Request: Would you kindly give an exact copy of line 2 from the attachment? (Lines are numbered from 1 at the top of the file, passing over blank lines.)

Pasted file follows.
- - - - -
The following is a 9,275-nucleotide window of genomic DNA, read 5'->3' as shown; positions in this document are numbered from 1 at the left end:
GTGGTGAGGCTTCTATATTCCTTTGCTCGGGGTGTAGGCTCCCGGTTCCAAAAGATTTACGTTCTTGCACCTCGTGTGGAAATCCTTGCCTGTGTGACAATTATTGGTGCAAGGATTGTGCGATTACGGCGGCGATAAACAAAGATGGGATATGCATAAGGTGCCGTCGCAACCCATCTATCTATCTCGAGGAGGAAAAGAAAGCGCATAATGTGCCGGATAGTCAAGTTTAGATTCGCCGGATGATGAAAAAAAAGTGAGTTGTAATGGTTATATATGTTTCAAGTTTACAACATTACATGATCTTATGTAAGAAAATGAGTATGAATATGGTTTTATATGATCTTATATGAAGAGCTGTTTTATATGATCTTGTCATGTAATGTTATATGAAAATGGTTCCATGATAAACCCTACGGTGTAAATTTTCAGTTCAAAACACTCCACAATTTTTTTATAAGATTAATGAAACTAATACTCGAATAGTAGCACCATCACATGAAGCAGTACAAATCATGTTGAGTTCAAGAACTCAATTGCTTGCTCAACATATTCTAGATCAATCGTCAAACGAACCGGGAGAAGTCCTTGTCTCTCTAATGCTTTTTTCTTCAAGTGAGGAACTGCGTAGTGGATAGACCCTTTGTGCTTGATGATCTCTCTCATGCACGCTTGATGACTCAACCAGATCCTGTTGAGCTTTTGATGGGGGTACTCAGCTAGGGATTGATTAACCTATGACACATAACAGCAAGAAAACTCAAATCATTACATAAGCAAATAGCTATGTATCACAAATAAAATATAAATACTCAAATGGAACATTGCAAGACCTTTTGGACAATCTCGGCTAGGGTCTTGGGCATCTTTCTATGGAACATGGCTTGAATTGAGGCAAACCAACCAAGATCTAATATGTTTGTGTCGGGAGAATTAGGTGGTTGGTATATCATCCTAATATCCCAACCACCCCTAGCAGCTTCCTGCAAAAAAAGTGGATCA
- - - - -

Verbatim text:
GTGGTGAGGCTTCTATATTCCTTTGCTCGGGGTGTAGGCTCCCGGTTCCAAAAGATTTACGTTCTTGCACCTCGTGTGGAAATCCTTGCCTGTGTGACAATTATTGGTGCAAGGATTGTGCGATTACGGCGGCGATAAACAAAGATGGGATATGCATAAGGTGCCGTCGCAACCCATCTATCTATCTCGAGGAGGAAAAGAAAGCGCATAATGTGCCGGATAGTCAAGTTTAGATTCGCCGGATGATGAAAAAAAAGTGAGTTGTAATGGTTATATATGTTTCAAGTTTACAACATTACATGATCTTATGTAAGAAAATGAGTATGAATATGGTTTTATATGATCTTATATGAAGAGCTGTTTTATATGATCTTGTCATGTAATGTTATATGAAAATGGTTCCATGATAAACCCTACGGTGTAAATTTTCAGTTCAAAACACTCCACAATTTTTTTATAAGATTAATGAAACTAATACTCGAATAGTAGCACCATCACATGAAGCAGTACAAATCATGTTGAGTTCAAGAACTCAATTGCTTGCTCAACATATTCTAGATCAATCGTCAAACGAACCGGGAGAAGTCCTTGTCTCTCTAATGCTTTTTTCTTCAAGTGAGGAACTGCGTAGTGGATAGACCCTTTGTGCTTGATGATCTCTCTCATGCACGCTTGATGACTCAACCAGATCCTGTTGAGCTTTTGATGGGGGTACTCAGCTAGGGATTGATTAACCTATGACACATAACAGCAAGAAAACTCAAATCATTACATAAGCAAATAGCTATGTATCACAAATAAAATATAAATACTCAAATGGAACATTGCAAGACCTTTTGGACAATCTCGGCTAGGGTCTTGGGCATCTTTCTATGGAACATGGCTTGAATTGAGGCAAACCAACCAAGATCTAATATGTTTGTGTCGGGAGAATTAGGTGGTTGGTATATCATCCTAATATCCCAACCACCCCTAGCAGCTTCCTGCAAAAAAAGTGGATCA